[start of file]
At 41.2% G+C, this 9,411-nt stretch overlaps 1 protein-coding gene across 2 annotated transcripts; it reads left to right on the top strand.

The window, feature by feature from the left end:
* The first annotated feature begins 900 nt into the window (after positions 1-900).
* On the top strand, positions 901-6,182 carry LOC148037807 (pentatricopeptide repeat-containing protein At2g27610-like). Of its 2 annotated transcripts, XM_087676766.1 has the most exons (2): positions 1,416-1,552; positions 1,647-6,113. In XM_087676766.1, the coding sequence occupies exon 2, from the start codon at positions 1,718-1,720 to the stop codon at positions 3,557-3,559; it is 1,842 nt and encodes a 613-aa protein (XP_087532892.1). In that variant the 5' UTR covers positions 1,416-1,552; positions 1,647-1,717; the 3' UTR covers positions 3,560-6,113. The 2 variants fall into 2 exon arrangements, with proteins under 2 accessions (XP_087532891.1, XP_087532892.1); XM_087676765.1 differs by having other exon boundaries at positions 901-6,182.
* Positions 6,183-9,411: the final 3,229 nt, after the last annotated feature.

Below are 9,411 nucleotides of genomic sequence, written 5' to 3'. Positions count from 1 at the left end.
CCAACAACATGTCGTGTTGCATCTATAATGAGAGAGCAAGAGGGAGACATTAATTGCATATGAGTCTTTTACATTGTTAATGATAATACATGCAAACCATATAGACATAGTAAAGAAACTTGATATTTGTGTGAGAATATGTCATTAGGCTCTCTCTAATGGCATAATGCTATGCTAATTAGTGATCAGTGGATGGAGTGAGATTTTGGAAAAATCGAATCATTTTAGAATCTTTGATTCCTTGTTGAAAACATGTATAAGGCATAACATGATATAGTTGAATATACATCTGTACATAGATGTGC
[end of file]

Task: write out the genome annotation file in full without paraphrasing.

At 41.2% G+C, this 9,411-nt stretch overlaps 1 protein-coding gene across 2 annotated transcripts; it reads left to right on the top strand.

The window, feature by feature from the left end:
* The first annotated feature begins 900 nt into the window (after positions 1-900).
* On the top strand, positions 901-6,182 carry LOC148037807 (pentatricopeptide repeat-containing protein At2g27610-like). Of its 2 annotated transcripts, XM_087676766.1 has the most exons (2): positions 1,416-1,552; positions 1,647-6,113. In XM_087676766.1, the coding sequence occupies exon 2, from the start codon at positions 1,718-1,720 to the stop codon at positions 3,557-3,559; it is 1,842 nt and encodes a 613-aa protein (XP_087532892.1). In that variant the 5' UTR covers positions 1,416-1,552; positions 1,647-1,717; the 3' UTR covers positions 3,560-6,113. The 2 variants fall into 2 exon arrangements, with proteins under 2 accessions (XP_087532891.1, XP_087532892.1); XM_087676765.1 differs by having other exon boundaries at positions 901-6,182.
* Positions 6,183-9,411: the final 3,229 nt, after the last annotated feature.

Below are 9,411 nucleotides of genomic sequence, written 5' to 3'. Positions count from 1 at the left end.
CCAACAACATGTCGTGTTGCATCTATAATGAGAGAGCAAGAGGGAGACATTAATTGCATATGAGTCTTTTACATTGTTAATGATAATACATGCAAACCATATAGACATAGTAAAGAAACTTGATATTTGTGTGAGAATATGTCATTAGGCTCTCTCTAATGGCATAATGCTATGCTAATTAGTGATCAGTGGATGGAGTGAGATTTTGGAAAAATCGAATCATTTTAGAATCTTTGATTCCTTGTTGAAAACATGTATAAGGCATAACATGATATAGTTGAATATACATCTGTACATAGATGTGC